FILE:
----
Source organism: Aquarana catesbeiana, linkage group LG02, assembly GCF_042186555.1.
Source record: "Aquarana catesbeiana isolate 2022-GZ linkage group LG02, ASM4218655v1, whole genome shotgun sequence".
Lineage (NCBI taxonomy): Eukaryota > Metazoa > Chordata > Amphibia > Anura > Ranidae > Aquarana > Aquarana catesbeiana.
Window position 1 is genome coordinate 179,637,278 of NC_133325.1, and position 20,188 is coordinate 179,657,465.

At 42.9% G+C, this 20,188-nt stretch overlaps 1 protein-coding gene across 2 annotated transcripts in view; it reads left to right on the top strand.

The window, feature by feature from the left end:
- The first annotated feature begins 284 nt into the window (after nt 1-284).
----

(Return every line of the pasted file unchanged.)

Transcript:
Source organism: Aquarana catesbeiana, linkage group LG02, assembly GCF_042186555.1.
Source record: "Aquarana catesbeiana isolate 2022-GZ linkage group LG02, ASM4218655v1, whole genome shotgun sequence".
Lineage (NCBI taxonomy): Eukaryota > Metazoa > Chordata > Amphibia > Anura > Ranidae > Aquarana > Aquarana catesbeiana.
Window position 1 is genome coordinate 179,637,278 of NC_133325.1, and position 20,188 is coordinate 179,657,465.

At 42.9% G+C, this 20,188-nt stretch overlaps 1 protein-coding gene across 2 annotated transcripts in view; it reads left to right on the top strand.

The window, feature by feature from the left end:
- The first annotated feature begins 284 nt into the window (after nt 1-284).